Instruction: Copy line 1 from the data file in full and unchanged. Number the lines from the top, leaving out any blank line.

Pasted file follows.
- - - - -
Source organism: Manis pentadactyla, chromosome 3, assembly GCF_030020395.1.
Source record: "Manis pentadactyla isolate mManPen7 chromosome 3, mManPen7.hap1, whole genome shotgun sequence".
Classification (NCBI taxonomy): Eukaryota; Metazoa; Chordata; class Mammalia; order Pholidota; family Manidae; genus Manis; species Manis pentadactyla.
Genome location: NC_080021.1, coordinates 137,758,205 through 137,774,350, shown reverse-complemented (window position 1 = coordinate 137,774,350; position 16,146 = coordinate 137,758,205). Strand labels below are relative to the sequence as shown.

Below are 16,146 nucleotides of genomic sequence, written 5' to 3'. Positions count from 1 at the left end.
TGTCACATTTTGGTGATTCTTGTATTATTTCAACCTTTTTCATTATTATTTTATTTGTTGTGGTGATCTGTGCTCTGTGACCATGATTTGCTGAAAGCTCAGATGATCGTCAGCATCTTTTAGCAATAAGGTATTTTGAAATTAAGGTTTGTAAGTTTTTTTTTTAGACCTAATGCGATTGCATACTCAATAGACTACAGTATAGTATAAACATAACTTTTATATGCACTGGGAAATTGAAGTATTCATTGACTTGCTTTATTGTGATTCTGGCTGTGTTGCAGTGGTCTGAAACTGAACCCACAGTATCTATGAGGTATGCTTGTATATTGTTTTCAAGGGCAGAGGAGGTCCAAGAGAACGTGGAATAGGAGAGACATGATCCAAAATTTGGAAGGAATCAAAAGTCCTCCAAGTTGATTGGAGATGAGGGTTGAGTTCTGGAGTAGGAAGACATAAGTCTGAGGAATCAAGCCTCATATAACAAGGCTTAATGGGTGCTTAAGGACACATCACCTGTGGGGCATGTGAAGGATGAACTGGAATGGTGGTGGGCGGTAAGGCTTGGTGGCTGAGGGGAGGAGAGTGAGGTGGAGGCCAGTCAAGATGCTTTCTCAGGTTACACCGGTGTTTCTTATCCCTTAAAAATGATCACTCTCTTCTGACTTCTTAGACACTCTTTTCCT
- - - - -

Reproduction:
Source organism: Manis pentadactyla, chromosome 3, assembly GCF_030020395.1.